A few months ago, I received an email from a name familiar to me by reputation and memory: Dr. Bayard Brattstrom. Bayard was known to me by his early work on thermal requirements of amphibians, although he has worked on a huge array of research from the fossils of the La Brea tar pits to the social behaviours in reptiles. He is now retired after a career spent mostly in California (Fullerton). He had contacted me after we published our discovery of endothermy in tegu lizards. I mentioned we would be in Vegas for a conference this July/August and that I would like to visit his Horned Lizard Ranch…I naively thought it would be a short drive from Vegas and that I would spend a few hours in the desert. Instead, Bayard very kindly invited me to stay for a few days to experience the place, so I went to the desert to seek wisdom from the Professor of Wikiup.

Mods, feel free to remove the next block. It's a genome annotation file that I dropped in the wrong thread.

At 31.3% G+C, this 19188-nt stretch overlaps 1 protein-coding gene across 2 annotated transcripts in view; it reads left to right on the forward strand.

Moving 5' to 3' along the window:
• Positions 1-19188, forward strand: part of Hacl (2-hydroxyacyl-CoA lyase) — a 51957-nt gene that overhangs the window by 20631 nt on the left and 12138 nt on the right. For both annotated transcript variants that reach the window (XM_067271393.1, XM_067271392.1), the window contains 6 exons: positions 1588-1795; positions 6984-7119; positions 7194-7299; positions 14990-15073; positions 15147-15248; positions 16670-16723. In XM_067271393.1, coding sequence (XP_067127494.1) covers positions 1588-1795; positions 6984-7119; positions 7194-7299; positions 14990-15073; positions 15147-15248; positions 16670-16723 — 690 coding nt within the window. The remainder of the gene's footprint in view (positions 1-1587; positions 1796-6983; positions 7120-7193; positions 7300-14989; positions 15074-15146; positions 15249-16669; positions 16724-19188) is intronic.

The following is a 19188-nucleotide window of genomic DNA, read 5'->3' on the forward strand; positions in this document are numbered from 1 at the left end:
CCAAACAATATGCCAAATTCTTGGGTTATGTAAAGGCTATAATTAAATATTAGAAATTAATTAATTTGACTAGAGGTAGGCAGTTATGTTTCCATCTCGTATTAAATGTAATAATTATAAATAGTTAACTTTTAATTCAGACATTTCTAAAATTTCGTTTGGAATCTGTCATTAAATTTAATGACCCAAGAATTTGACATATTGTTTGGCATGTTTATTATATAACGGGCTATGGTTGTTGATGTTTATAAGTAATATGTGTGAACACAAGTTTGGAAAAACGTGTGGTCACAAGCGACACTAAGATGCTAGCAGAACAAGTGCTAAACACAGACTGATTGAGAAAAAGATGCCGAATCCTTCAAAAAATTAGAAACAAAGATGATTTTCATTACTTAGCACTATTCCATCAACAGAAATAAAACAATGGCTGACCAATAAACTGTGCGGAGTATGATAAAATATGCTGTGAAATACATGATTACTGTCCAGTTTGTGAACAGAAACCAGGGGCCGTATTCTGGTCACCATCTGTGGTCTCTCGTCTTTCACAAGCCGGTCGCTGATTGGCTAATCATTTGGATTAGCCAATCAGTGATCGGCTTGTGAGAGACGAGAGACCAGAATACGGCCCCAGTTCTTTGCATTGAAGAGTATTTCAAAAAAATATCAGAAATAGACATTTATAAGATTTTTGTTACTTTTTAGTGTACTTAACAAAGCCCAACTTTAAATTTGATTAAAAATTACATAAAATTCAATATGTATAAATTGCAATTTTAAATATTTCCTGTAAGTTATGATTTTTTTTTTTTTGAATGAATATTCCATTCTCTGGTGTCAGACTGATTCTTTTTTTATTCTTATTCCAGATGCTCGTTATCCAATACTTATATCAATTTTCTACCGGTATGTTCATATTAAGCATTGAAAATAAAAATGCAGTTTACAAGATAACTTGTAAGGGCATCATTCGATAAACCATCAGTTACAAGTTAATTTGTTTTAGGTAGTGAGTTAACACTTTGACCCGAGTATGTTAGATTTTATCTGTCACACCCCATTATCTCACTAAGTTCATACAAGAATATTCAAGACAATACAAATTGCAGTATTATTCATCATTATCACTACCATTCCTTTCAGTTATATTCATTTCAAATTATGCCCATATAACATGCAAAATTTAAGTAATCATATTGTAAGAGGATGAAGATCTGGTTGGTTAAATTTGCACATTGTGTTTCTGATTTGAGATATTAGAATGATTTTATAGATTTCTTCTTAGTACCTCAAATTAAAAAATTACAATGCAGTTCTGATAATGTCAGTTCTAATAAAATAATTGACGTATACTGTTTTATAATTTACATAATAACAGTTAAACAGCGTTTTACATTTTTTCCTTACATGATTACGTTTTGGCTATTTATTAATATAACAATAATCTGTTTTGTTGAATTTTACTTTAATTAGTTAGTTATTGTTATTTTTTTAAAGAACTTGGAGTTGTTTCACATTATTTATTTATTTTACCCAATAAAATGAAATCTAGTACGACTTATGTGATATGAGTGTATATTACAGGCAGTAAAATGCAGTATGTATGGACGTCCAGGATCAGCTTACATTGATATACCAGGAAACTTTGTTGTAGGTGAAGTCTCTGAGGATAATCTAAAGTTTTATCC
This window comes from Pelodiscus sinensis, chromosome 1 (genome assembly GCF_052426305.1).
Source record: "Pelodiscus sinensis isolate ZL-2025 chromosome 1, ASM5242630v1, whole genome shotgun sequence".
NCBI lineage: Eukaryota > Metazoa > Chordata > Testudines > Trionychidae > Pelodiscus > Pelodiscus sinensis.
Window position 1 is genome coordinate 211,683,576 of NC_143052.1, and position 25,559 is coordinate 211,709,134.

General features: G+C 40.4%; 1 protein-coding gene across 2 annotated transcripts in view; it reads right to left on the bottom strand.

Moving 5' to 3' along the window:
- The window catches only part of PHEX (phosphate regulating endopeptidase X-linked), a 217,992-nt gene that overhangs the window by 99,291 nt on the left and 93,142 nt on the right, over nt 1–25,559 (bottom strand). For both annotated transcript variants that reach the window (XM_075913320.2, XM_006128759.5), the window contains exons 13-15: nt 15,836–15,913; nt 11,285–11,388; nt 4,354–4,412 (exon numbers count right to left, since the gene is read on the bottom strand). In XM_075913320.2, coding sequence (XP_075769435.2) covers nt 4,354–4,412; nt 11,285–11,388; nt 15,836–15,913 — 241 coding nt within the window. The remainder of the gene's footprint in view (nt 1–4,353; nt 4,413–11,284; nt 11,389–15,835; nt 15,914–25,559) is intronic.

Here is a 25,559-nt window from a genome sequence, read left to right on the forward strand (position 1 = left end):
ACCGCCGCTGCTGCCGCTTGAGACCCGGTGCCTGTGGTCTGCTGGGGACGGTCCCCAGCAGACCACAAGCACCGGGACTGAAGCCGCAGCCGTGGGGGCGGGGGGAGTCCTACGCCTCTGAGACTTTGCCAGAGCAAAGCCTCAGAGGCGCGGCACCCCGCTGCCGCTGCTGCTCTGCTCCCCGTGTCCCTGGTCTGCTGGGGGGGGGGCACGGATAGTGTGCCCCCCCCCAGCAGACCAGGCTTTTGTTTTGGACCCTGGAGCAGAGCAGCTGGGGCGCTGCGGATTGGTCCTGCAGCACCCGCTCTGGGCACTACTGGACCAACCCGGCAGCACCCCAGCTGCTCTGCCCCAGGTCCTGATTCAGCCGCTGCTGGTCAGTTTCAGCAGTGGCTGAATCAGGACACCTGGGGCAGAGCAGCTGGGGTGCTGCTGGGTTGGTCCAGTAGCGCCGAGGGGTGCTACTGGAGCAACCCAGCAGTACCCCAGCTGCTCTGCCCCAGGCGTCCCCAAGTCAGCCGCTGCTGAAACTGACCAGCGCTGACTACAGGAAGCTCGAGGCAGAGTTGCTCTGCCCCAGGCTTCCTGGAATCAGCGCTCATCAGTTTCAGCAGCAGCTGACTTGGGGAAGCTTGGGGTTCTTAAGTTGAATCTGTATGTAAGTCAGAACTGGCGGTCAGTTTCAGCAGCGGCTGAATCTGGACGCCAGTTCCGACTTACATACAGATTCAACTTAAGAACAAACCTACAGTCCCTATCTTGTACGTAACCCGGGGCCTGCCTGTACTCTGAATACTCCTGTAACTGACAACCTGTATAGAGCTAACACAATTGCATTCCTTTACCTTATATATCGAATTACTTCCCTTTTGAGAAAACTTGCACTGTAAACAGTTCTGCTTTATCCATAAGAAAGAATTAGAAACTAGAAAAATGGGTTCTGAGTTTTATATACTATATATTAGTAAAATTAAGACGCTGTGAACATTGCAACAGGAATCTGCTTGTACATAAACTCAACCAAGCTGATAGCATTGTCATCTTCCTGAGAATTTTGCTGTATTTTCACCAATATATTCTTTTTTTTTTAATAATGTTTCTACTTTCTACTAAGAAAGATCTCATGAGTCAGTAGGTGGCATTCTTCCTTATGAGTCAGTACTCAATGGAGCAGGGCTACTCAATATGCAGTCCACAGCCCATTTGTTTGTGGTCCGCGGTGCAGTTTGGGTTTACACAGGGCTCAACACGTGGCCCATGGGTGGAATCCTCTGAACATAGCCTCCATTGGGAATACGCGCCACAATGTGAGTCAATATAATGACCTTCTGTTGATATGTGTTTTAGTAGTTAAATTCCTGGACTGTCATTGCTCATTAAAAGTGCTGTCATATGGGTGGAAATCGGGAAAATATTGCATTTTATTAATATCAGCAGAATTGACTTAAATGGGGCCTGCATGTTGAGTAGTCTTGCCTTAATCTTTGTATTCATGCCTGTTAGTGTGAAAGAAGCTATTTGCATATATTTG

Anyhow, what a great experience. Two days of speaking with a herpetologist who was involved with so much research I have always admired. Bayard maintains an extensive personal library of herpetology research, lore, collectibles and memories. His house puts our department to shame in terms of its sheer breadth of literature, and from what I can tell, Bayard is working on 1 or 2 books in his spare time. I certainly got a number of new ideas for research questions, and for anyone looking for a great desert field site, his lizard ranch is perfectly suited for any avid herpetologist.
I have posted a few images taken from his place here and wanted to thank him for his hospitality! Incidentally, the outside temperatures were 115 to 120F (real units: ~46 to 48oC!).